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There has been a lot of talk lately about vacant and adjoining building ordinances. People have provided an earful to the City Council, mayor, and city administration.

Social media has been abuzz with thoughts and discourses. Varying members of our great citizenry have found something to come out of the woodwork on and state their opinions.

You know what I think of all this sentiment? All of this public dialogue? All of this organizing, analyzing and watchfulness? GREAT!

Let me take you back two years ago, to the build up to the spring 2014 primary election. As you may well remember, the city was going to be voting on a half-cent sales tax increase to fund roads projects. Changes to state road and street funding formulas had caused the city to scale back on projects identified in our One and Six Year Road Plan.

To keep up with and maintain ever-declining infrastructure, the city put the issue before the voters. I was (un)lucky enough to be drafted to present an informational presentation as well as a question and answer session at the Carnegie Building. The meeting was announced on the radio and invites were sent out via email.

To my dismay, when I arrived all I saw were members of the media, government representatives, and one single solitary interested citizen. I put on my presentation and answered all the questions the citizen had to the best of my knowledge. I walked away wondering, where were people? Had everyone already made up their mind? Where was the disconnect?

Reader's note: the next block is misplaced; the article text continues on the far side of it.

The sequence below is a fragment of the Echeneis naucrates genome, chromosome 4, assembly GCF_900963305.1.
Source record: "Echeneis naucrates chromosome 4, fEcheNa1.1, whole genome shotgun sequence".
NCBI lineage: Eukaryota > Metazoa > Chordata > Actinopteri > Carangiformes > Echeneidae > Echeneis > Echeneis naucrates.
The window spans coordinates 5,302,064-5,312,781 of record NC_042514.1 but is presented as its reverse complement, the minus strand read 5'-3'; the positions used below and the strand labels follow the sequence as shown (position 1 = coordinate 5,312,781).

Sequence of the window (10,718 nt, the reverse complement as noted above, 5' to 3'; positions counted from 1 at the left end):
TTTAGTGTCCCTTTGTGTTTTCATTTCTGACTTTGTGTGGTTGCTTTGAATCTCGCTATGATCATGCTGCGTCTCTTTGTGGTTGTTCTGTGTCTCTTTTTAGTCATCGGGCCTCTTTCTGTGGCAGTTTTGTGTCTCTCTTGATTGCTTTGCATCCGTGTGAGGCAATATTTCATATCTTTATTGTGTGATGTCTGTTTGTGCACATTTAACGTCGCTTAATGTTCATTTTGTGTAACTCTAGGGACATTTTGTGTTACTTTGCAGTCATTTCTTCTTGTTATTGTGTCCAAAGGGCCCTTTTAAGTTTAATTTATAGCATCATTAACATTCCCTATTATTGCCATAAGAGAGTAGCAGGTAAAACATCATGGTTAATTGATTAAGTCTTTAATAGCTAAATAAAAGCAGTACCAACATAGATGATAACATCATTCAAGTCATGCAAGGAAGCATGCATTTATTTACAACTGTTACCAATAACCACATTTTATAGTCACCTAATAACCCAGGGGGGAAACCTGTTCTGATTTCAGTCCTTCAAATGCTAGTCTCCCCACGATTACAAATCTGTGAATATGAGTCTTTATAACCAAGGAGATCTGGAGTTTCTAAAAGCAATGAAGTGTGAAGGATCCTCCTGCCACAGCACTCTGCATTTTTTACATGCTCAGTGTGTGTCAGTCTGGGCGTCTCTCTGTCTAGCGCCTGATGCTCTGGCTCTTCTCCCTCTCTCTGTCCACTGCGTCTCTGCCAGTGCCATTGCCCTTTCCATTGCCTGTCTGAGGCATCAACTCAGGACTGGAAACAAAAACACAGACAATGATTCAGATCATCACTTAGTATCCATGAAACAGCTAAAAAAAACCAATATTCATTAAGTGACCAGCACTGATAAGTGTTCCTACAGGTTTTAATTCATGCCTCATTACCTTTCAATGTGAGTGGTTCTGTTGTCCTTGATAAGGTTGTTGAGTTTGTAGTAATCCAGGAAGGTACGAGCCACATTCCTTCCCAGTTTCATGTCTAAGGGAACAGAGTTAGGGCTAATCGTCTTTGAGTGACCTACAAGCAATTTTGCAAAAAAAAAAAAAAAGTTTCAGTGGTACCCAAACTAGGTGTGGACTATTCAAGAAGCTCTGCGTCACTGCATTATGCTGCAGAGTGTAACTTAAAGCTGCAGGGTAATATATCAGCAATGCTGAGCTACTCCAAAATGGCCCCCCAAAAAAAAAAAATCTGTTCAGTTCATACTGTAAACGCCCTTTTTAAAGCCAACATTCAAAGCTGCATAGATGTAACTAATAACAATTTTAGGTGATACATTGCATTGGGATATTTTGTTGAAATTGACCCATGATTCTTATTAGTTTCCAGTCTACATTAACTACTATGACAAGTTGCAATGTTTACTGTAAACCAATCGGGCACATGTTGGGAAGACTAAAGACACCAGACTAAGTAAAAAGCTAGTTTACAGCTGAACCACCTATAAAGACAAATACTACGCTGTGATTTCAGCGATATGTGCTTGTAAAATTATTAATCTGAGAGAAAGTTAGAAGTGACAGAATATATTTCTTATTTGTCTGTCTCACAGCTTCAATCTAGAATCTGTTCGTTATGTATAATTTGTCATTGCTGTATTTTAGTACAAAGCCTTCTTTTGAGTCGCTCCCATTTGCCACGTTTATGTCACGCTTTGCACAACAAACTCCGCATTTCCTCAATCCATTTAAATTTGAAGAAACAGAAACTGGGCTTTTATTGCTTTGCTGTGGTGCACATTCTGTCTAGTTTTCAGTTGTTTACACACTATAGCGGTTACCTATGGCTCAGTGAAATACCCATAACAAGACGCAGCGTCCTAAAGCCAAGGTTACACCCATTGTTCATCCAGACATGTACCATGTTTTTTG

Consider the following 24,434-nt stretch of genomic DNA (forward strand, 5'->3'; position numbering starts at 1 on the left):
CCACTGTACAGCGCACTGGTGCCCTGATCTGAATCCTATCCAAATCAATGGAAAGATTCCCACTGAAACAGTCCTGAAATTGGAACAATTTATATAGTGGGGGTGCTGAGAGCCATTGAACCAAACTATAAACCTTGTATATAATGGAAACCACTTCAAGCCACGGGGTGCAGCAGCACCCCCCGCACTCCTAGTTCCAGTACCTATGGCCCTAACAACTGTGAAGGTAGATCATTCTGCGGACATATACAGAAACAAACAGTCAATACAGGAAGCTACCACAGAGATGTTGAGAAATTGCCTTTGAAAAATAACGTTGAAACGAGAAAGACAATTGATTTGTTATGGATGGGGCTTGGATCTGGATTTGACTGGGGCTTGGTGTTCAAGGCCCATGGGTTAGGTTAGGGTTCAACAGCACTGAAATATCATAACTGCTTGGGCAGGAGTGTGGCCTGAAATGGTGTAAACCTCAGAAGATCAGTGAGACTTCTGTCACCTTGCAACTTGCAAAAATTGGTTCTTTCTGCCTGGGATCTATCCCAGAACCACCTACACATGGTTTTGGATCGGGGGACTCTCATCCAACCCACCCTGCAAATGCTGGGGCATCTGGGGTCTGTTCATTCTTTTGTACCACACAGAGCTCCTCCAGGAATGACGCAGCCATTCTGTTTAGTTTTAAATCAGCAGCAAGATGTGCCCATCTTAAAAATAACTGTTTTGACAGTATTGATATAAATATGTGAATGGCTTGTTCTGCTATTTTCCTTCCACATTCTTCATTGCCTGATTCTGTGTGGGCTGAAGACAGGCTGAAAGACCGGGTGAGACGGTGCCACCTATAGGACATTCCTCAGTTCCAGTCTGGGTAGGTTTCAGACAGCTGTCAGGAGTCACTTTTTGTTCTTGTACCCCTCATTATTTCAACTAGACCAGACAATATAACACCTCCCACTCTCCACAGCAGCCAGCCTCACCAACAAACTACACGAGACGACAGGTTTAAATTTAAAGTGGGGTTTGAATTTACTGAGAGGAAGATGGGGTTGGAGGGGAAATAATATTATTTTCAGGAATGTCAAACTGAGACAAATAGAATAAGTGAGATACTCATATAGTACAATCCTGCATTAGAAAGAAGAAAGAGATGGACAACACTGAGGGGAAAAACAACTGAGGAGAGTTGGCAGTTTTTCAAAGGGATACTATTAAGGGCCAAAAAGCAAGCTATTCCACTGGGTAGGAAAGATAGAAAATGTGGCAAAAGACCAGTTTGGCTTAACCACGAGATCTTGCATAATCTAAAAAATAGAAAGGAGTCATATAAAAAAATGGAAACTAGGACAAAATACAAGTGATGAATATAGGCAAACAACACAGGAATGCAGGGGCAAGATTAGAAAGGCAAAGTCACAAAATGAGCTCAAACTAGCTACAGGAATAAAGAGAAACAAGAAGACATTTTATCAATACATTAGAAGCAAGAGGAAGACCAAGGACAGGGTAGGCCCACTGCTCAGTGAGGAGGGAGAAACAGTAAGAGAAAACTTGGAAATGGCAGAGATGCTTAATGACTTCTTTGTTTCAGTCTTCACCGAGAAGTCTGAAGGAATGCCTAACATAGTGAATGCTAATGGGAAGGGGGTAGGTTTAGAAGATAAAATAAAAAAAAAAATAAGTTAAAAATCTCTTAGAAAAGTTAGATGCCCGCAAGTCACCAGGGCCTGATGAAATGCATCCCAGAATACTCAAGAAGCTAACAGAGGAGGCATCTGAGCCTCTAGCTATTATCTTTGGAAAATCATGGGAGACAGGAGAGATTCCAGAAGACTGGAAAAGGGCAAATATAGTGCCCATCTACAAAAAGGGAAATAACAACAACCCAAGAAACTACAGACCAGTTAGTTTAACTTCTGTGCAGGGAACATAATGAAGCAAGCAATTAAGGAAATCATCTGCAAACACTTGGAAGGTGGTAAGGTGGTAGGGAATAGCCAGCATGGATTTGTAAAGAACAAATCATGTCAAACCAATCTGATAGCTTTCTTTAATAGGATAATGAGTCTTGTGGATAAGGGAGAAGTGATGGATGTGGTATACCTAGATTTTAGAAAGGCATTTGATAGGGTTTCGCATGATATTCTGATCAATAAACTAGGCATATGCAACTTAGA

Fast forward to three weeks ago. I was invited to the Black Crow Restaurant to speak with a few interested citizens and put on a question and answer session regarding the vacant and adjoining ordinances. We had a rousing discussion with fifteen or so interested property owners.

I informed them of upcoming amendments which may be proposed. They had hard hitting, relevant and poignant questions for me. They wanted to discuss and explore alternatives and came prepared to participate and listen. I tried to play a little devil’s advocate with them on a number of items and see where the discussion would take us.

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This was a 1,400 percent increase in turnout for one of my Q&A sessions. It was put together on short notice and I was pleasantly surprised by the turnout. I want to personally thank those who took time out of their afternoons that day to come and chat with me or just to come and listen to the discussion.

It is this participation with our local government which will ultimately produce the results which will carry us all forward. The continued public discord on items of local importance and necessity will be the blast furnace from which policy and program can be generated. The city is continuing to forge our citywide strategic plan, we are preparing for our next downtown revitalization plan this summer, and we will be implementing new projects throughout the coming year. I encourage your active participation in these coming programs and projects.

I will leave you with a final thought on participation from my favorite president, Theodore Roosevelt, from his famous 1910 address: “It is not the critic who counts; not the man who points out how the strong man stumbles, or where the doer of deeds could have done them better. The credit belongs to the man who is actually in the arena, whose face is marred by dust and sweat and blood; who strives valiantly; who errs, who comes short again and again, because there is no effort without error and shortcoming; but who does actually strive to do the deeds; who knows great enthusiasms, the great devotions; who spends himself in a worthy cause; who at the best knows in the end the triumph of high achievement, and who at the worst, if he fails, at least fails while daring greatly, so that his place shall never be with those cold and timid souls who neither know victory nor defeat.”


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